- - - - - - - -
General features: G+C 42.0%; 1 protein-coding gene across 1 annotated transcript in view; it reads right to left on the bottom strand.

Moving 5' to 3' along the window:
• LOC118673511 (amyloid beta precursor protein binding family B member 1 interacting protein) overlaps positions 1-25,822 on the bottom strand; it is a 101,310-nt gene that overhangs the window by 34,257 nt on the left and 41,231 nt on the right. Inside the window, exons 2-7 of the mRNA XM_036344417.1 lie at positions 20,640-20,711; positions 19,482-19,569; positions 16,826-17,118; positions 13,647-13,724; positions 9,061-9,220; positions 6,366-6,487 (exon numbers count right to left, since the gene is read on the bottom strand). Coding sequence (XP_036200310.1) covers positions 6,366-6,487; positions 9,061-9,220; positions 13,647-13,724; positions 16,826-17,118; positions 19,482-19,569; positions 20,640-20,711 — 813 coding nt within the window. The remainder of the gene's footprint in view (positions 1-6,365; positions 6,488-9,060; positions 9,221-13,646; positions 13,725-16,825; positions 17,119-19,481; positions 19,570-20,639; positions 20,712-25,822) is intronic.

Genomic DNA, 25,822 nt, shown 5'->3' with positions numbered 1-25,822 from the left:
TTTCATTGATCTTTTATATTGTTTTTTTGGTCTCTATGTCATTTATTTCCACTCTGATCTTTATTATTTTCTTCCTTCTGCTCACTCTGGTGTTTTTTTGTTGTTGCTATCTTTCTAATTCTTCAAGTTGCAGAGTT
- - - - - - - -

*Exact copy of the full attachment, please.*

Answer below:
General features: G+C 42.0%; 1 protein-coding gene across 1 annotated transcript in view; it reads right to left on the bottom strand.

Moving 5' to 3' along the window:
• LOC118673511 (amyloid beta precursor protein binding family B member 1 interacting protein) overlaps positions 1-25,822 on the bottom strand; it is a 101,310-nt gene that overhangs the window by 34,257 nt on the left and 41,231 nt on the right. Inside the window, exons 2-7 of the mRNA XM_036344417.1 lie at positions 20,640-20,711; positions 19,482-19,569; positions 16,826-17,118; positions 13,647-13,724; positions 9,061-9,220; positions 6,366-6,487 (exon numbers count right to left, since the gene is read on the bottom strand). Coding sequence (XP_036200310.1) covers positions 6,366-6,487; positions 9,061-9,220; positions 13,647-13,724; positions 16,826-17,118; positions 19,482-19,569; positions 20,640-20,711 — 813 coding nt within the window. The remainder of the gene's footprint in view (positions 1-6,365; positions 6,488-9,060; positions 9,221-13,646; positions 13,725-16,825; positions 17,119-19,481; positions 19,570-20,639; positions 20,712-25,822) is intronic.

Genomic DNA, 25,822 nt, shown 5'->3' with positions numbered 1-25,822 from the left:
TTTCATTGATCTTTTATATTGTTTTTTTGGTCTCTATGTCATTTATTTCCACTCTGATCTTTATTATTTTCTTCCTTCTGCTCACTCTGGTGTTTTTTTGTTGTTGCTATCTTTCTAATTCTTCAAGTTGCAGAGTT